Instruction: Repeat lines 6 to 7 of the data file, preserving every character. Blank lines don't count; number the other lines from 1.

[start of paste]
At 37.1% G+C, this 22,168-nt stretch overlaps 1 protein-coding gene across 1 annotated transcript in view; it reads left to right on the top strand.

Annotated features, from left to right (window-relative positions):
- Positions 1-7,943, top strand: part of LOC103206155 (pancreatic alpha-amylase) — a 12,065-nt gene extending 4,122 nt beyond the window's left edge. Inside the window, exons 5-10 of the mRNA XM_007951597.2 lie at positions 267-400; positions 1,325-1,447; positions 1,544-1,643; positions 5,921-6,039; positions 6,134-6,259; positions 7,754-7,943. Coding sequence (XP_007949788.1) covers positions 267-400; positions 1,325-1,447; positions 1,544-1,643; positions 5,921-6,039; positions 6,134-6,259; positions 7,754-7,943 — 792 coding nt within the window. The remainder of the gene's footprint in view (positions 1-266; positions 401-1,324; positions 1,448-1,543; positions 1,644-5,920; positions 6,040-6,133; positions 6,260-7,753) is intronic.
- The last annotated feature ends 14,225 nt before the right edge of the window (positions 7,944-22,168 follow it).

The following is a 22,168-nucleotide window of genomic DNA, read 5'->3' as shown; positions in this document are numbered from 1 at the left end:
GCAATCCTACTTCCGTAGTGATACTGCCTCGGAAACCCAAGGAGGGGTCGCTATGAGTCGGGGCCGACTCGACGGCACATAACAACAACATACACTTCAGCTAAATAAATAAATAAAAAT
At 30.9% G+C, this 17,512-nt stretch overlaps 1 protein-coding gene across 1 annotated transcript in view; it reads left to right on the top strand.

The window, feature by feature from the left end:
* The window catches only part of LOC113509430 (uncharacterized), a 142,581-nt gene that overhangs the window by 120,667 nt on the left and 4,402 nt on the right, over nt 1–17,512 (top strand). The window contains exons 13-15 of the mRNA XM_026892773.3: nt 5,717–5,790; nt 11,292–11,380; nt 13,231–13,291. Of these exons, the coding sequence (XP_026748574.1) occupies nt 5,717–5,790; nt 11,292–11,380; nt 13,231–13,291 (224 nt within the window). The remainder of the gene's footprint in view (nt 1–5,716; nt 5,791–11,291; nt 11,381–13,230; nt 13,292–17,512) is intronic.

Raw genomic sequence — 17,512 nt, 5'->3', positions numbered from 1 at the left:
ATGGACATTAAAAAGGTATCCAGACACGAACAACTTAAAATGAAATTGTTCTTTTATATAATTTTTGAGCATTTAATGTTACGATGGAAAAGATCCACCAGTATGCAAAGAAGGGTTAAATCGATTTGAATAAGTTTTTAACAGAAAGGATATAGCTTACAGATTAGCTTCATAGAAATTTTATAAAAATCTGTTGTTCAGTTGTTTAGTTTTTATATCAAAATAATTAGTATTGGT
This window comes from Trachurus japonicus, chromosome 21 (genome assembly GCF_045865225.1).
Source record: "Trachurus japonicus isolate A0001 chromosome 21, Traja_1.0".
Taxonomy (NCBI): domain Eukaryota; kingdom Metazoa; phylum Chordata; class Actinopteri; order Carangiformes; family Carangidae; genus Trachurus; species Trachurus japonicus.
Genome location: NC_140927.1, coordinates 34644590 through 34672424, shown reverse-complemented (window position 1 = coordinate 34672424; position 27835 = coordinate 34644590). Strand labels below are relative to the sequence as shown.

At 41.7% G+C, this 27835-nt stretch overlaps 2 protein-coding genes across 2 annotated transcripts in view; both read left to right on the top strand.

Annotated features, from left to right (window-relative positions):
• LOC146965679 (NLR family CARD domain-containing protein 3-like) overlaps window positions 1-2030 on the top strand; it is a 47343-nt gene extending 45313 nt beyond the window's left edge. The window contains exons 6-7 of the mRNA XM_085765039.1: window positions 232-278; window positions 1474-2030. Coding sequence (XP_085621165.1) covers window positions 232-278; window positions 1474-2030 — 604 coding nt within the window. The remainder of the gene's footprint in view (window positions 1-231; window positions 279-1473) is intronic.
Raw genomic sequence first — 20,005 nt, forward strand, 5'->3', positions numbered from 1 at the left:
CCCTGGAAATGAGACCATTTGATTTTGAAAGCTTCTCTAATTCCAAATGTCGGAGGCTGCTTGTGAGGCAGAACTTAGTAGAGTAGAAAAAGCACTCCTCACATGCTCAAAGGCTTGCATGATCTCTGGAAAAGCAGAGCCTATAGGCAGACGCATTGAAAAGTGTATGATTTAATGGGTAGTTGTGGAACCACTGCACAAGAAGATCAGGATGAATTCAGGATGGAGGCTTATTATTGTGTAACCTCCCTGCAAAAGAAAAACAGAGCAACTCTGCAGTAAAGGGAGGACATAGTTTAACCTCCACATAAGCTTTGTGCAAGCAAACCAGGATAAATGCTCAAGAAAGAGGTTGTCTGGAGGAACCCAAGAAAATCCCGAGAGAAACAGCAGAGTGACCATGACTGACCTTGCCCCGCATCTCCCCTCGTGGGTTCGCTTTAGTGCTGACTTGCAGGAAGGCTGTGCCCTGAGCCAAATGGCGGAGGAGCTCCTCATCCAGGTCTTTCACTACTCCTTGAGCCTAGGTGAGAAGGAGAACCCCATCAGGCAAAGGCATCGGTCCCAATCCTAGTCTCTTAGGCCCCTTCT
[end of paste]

GCAATCCTACTTCCGTAGTGATACTGCCTCGGAAACCCAAGGAGGGGTCGCTATGAGTCGGGGCCGACTCGACGGCACATAACAACAACATACACTTCAGCTAAATAAATAAATAAAAAT
At 30.9% G+C, this 17,512-nt stretch overlaps 1 protein-coding gene across 1 annotated transcript in view; it reads left to right on the top strand.